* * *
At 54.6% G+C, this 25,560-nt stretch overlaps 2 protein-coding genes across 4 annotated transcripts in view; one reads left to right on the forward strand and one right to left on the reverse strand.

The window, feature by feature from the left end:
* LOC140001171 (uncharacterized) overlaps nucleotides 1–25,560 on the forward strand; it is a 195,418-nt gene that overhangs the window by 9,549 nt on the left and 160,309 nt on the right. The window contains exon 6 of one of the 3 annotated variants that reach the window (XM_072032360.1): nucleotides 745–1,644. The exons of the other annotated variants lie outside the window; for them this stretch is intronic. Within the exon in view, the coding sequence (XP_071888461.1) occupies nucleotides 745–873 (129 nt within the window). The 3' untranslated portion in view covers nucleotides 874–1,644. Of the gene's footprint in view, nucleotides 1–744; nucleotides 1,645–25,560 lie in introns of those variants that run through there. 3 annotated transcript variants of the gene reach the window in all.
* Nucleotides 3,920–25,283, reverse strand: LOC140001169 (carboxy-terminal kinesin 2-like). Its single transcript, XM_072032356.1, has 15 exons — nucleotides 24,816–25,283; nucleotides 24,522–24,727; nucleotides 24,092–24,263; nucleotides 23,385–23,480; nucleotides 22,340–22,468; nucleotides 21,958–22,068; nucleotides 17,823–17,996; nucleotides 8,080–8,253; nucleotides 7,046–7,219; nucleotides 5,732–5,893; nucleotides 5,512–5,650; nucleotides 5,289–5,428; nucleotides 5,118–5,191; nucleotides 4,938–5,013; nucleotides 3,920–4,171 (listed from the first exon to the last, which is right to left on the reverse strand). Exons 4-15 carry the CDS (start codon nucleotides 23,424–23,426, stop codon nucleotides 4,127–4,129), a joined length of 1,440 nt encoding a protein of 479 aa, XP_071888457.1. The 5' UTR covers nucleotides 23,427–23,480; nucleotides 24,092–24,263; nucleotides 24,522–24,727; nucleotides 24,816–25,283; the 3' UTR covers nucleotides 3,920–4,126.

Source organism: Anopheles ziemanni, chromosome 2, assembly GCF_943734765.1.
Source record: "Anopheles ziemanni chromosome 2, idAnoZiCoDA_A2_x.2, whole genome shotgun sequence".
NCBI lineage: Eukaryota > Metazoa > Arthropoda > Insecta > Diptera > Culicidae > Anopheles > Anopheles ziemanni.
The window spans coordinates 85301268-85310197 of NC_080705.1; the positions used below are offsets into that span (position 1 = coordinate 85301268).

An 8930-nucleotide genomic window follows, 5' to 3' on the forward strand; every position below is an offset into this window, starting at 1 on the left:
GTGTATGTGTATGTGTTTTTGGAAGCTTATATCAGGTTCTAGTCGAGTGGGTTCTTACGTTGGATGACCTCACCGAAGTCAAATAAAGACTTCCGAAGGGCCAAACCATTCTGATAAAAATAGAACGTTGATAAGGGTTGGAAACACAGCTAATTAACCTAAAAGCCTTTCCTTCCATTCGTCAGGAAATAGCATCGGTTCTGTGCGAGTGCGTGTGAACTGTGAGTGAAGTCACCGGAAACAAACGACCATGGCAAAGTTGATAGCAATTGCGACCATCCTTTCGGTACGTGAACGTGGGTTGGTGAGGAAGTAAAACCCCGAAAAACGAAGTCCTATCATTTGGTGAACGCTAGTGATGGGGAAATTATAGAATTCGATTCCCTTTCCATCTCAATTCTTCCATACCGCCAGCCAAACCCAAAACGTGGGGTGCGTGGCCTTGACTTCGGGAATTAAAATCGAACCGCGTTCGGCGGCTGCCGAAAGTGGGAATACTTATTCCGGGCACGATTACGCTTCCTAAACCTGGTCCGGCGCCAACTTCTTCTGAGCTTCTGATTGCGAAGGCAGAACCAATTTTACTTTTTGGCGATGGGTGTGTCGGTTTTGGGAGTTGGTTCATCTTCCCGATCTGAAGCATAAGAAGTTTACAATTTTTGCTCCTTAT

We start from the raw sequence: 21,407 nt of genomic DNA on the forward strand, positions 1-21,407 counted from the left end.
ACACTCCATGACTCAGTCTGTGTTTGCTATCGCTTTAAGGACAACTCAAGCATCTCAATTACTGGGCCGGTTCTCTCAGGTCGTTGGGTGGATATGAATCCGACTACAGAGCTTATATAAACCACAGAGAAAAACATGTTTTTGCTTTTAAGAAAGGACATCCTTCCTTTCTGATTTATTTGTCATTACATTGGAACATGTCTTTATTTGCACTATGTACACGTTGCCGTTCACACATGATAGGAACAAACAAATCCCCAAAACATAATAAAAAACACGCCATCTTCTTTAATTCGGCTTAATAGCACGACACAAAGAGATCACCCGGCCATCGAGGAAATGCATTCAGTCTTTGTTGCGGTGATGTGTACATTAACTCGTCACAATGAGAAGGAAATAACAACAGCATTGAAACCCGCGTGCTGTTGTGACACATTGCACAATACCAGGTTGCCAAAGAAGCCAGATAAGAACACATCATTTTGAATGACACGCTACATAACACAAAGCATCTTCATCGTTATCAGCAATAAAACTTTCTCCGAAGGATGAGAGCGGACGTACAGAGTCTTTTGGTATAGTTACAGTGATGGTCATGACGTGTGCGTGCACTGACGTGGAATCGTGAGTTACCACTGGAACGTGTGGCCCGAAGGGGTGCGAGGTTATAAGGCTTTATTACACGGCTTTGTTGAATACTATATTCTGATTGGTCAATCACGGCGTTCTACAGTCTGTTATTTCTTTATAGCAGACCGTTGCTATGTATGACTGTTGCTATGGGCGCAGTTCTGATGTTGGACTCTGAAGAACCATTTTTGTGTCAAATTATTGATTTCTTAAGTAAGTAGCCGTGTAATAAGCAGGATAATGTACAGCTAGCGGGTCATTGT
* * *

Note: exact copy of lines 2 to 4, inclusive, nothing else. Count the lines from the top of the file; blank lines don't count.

The window, feature by feature from the left end:
* LOC140001171 (uncharacterized) overlaps nucleotides 1–25,560 on the forward strand; it is a 195,418-nt gene that overhangs the window by 9,549 nt on the left and 160,309 nt on the right. The window contains exon 6 of one of the 3 annotated variants that reach the window (XM_072032360.1): nucleotides 745–1,644. The exons of the other annotated variants lie outside the window; for them this stretch is intronic. Within the exon in view, the coding sequence (XP_071888461.1) occupies nucleotides 745–873 (129 nt within the window). The 3' untranslated portion in view covers nucleotides 874–1,644. Of the gene's footprint in view, nucleotides 1–744; nucleotides 1,645–25,560 lie in introns of those variants that run through there. 3 annotated transcript variants of the gene reach the window in all.
* Nucleotides 3,920–25,283, reverse strand: LOC140001169 (carboxy-terminal kinesin 2-like). Its single transcript, XM_072032356.1, has 15 exons — nucleotides 24,816–25,283; nucleotides 24,522–24,727; nucleotides 24,092–24,263; nucleotides 23,385–23,480; nucleotides 22,340–22,468; nucleotides 21,958–22,068; nucleotides 17,823–17,996; nucleotides 8,080–8,253; nucleotides 7,046–7,219; nucleotides 5,732–5,893; nucleotides 5,512–5,650; nucleotides 5,289–5,428; nucleotides 5,118–5,191; nucleotides 4,938–5,013; nucleotides 3,920–4,171 (listed from the first exon to the last, which is right to left on the reverse strand). Exons 4-15 carry the CDS (start codon nucleotides 23,424–23,426, stop codon nucleotides 4,127–4,129), a joined length of 1,440 nt encoding a protein of 479 aa, XP_071888457.1. The 5' UTR covers nucleotides 23,427–23,480; nucleotides 24,092–24,263; nucleotides 24,522–24,727; nucleotides 24,816–25,283; the 3' UTR covers nucleotides 3,920–4,126.